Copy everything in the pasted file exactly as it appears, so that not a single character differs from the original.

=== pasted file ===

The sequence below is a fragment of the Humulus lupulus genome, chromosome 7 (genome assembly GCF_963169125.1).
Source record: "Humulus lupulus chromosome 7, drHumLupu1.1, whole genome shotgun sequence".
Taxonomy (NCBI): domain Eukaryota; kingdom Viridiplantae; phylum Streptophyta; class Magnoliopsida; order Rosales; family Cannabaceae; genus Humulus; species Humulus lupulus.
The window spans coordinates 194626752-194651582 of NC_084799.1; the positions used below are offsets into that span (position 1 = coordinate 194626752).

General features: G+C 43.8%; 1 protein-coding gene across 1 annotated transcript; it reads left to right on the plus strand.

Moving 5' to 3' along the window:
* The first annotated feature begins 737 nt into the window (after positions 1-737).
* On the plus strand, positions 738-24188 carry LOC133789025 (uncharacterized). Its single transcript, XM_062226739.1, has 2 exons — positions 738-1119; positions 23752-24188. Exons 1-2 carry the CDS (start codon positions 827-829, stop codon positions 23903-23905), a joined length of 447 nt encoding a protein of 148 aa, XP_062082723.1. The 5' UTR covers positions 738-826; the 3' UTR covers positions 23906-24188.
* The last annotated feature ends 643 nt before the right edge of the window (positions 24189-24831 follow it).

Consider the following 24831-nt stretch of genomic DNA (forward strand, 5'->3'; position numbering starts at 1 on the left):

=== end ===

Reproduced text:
The sequence below is a fragment of the Humulus lupulus genome, chromosome 7 (genome assembly GCF_963169125.1).
Source record: "Humulus lupulus chromosome 7, drHumLupu1.1, whole genome shotgun sequence".
Taxonomy (NCBI): domain Eukaryota; kingdom Viridiplantae; phylum Streptophyta; class Magnoliopsida; order Rosales; family Cannabaceae; genus Humulus; species Humulus lupulus.
The window spans coordinates 194626752-194651582 of NC_084799.1; the positions used below are offsets into that span (position 1 = coordinate 194626752).

General features: G+C 43.8%; 1 protein-coding gene across 1 annotated transcript; it reads left to right on the plus strand.

Moving 5' to 3' along the window:
* The first annotated feature begins 737 nt into the window (after positions 1-737).
* On the plus strand, positions 738-24188 carry LOC133789025 (uncharacterized). Its single transcript, XM_062226739.1, has 2 exons — positions 738-1119; positions 23752-24188. Exons 1-2 carry the CDS (start codon positions 827-829, stop codon positions 23903-23905), a joined length of 447 nt encoding a protein of 148 aa, XP_062082723.1. The 5' UTR covers positions 738-826; the 3' UTR covers positions 23906-24188.
* The last annotated feature ends 643 nt before the right edge of the window (positions 24189-24831 follow it).

Consider the following 24831-nt stretch of genomic DNA (forward strand, 5'->3'; position numbering starts at 1 on the left):